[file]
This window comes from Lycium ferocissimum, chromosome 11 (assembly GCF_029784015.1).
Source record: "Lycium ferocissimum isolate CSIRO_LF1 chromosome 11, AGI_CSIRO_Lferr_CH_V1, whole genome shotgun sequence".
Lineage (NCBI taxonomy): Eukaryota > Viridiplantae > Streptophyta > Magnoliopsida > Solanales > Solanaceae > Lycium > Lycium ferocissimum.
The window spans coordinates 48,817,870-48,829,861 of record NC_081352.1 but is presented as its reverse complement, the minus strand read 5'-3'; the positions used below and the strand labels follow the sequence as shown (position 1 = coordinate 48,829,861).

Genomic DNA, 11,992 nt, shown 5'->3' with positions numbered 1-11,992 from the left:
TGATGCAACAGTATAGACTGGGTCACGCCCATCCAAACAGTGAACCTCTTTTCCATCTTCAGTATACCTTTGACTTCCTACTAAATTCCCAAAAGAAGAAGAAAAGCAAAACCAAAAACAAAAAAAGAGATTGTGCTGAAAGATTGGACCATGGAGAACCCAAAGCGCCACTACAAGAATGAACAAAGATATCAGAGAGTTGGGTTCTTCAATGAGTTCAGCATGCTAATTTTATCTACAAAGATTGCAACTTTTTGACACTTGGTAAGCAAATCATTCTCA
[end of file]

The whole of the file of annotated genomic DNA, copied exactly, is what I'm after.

This window comes from Lycium ferocissimum, chromosome 11 (assembly GCF_029784015.1).
Source record: "Lycium ferocissimum isolate CSIRO_LF1 chromosome 11, AGI_CSIRO_Lferr_CH_V1, whole genome shotgun sequence".
Lineage (NCBI taxonomy): Eukaryota > Viridiplantae > Streptophyta > Magnoliopsida > Solanales > Solanaceae > Lycium > Lycium ferocissimum.
The window spans coordinates 48,817,870-48,829,861 of record NC_081352.1 but is presented as its reverse complement, the minus strand read 5'-3'; the positions used below and the strand labels follow the sequence as shown (position 1 = coordinate 48,829,861).

Genomic DNA, 11,992 nt, shown 5'->3' with positions numbered 1-11,992 from the left:
TGATGCAACAGTATAGACTGGGTCACGCCCATCCAAACAGTGAACCTCTTTTCCATCTTCAGTATACCTTTGACTTCCTACTAAATTCCCAAAAGAAGAAGAAAAGCAAAACCAAAAACAAAAAAAGAGATTGTGCTGAAAGATTGGACCATGGAGAACCCAAAGCGCCACTACAAGAATGAACAAAGATATCAGAGAGTTGGGTTCTTCAATGAGTTCAGCATGCTAATTTTATCTACAAAGATTGCAACTTTTTGACACTTGGTAAGCAAATCATTCTCA